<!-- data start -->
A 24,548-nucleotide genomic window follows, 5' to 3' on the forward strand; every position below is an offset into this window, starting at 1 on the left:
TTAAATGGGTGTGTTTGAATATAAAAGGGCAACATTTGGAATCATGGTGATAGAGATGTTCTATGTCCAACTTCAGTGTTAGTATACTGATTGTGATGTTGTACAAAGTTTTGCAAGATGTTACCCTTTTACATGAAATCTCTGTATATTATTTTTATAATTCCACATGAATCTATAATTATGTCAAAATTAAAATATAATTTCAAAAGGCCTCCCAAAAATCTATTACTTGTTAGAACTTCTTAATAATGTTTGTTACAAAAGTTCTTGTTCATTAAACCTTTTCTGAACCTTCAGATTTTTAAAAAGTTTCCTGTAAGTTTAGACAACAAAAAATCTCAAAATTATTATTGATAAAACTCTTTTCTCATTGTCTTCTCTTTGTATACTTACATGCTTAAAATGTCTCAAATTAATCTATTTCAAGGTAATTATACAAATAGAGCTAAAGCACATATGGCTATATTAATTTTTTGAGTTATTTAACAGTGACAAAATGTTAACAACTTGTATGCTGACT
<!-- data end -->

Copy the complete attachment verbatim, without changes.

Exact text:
A 24,548-nucleotide genomic window follows, 5' to 3' on the forward strand; every position below is an offset into this window, starting at 1 on the left:
TTAAATGGGTGTGTTTGAATATAAAAGGGCAACATTTGGAATCATGGTGATAGAGATGTTCTATGTCCAACTTCAGTGTTAGTATACTGATTGTGATGTTGTACAAAGTTTTGCAAGATGTTACCCTTTTACATGAAATCTCTGTATATTATTTTTATAATTCCACATGAATCTATAATTATGTCAAAATTAAAATATAATTTCAAAAGGCCTCCCAAAAATCTATTACTTGTTAGAACTTCTTAATAATGTTTGTTACAAAAGTTCTTGTTCATTAAACCTTTTCTGAACCTTCAGATTTTTAAAAAGTTTCCTGTAAGTTTAGACAACAAAAAATCTCAAAATTATTATTGATAAAACTCTTTTCTCATTGTCTTCTCTTTGTATACTTACATGCTTAAAATGTCTCAAATTAATCTATTTCAAGGTAATTATACAAATAGAGCTAAAGCACATATGGCTATATTAATTTTTTGAGTTATTTAACAGTGACAAAATGTTAACAACTTGTATGCTGACT